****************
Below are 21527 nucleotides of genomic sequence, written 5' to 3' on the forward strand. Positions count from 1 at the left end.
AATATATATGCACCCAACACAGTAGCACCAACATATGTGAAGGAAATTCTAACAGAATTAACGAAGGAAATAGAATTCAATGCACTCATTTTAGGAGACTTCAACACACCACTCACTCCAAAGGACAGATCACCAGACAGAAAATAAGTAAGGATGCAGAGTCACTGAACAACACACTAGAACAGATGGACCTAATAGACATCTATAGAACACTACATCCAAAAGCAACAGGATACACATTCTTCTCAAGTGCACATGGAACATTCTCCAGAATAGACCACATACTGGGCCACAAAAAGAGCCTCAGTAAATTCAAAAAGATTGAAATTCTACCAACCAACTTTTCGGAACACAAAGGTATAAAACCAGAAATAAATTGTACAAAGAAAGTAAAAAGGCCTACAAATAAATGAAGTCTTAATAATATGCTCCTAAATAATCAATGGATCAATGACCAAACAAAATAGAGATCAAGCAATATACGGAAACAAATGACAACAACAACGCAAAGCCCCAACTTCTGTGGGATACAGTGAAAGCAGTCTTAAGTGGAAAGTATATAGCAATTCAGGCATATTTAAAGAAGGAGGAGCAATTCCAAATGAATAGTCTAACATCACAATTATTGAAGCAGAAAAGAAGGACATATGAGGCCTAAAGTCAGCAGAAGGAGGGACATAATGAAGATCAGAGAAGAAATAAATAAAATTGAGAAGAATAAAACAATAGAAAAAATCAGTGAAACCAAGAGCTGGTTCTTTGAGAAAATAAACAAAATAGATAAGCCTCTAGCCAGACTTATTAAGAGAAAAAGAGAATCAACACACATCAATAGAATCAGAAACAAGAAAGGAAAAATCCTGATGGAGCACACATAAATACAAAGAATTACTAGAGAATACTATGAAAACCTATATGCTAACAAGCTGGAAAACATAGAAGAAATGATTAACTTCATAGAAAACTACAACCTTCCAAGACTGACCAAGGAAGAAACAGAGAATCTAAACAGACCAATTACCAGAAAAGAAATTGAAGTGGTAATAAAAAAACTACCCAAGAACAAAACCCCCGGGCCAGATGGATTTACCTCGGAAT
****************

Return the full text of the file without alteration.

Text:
Below are 21527 nucleotides of genomic sequence, written 5' to 3' on the forward strand. Positions count from 1 at the left end.
AATATATATGCACCCAACACAGTAGCACCAACATATGTGAAGGAAATTCTAACAGAATTAACGAAGGAAATAGAATTCAATGCACTCATTTTAGGAGACTTCAACACACCACTCACTCCAAAGGACAGATCACCAGACAGAAAATAAGTAAGGATGCAGAGTCACTGAACAACACACTAGAACAGATGGACCTAATAGACATCTATAGAACACTACATCCAAAAGCAACAGGATACACATTCTTCTCAAGTGCACATGGAACATTCTCCAGAATAGACCACATACTGGGCCACAAAAAGAGCCTCAGTAAATTCAAAAAGATTGAAATTCTACCAACCAACTTTTCGGAACACAAAGGTATAAAACCAGAAATAAATTGTACAAAGAAAGTAAAAAGGCCTACAAATAAATGAAGTCTTAATAATATGCTCCTAAATAATCAATGGATCAATGACCAAACAAAATAGAGATCAAGCAATATACGGAAACAAATGACAACAACAACGCAAAGCCCCAACTTCTGTGGGATACAGTGAAAGCAGTCTTAAGTGGAAAGTATATAGCAATTCAGGCATATTTAAAGAAGGAGGAGCAATTCCAAATGAATAGTCTAACATCACAATTATTGAAGCAGAAAAGAAGGACATATGAGGCCTAAAGTCAGCAGAAGGAGGGACATAATGAAGATCAGAGAAGAAATAAATAAAATTGAGAAGAATAAAACAATAGAAAAAATCAGTGAAACCAAGAGCTGGTTCTTTGAGAAAATAAACAAAATAGATAAGCCTCTAGCCAGACTTATTAAGAGAAAAAGAGAATCAACACACATCAATAGAATCAGAAACAAGAAAGGAAAAATCCTGATGGAGCACACATAAATACAAAGAATTACTAGAGAATACTATGAAAACCTATATGCTAACAAGCTGGAAAACATAGAAGAAATGATTAACTTCATAGAAAACTACAACCTTCCAAGACTGACCAAGGAAGAAACAGAGAATCTAAACAGACCAATTACCAGAAAAGAAATTGAAGTGGTAATAAAAAAACTACCCAAGAACAAAACCCCCGGGCCAGATGGATTTACCTCGGAAT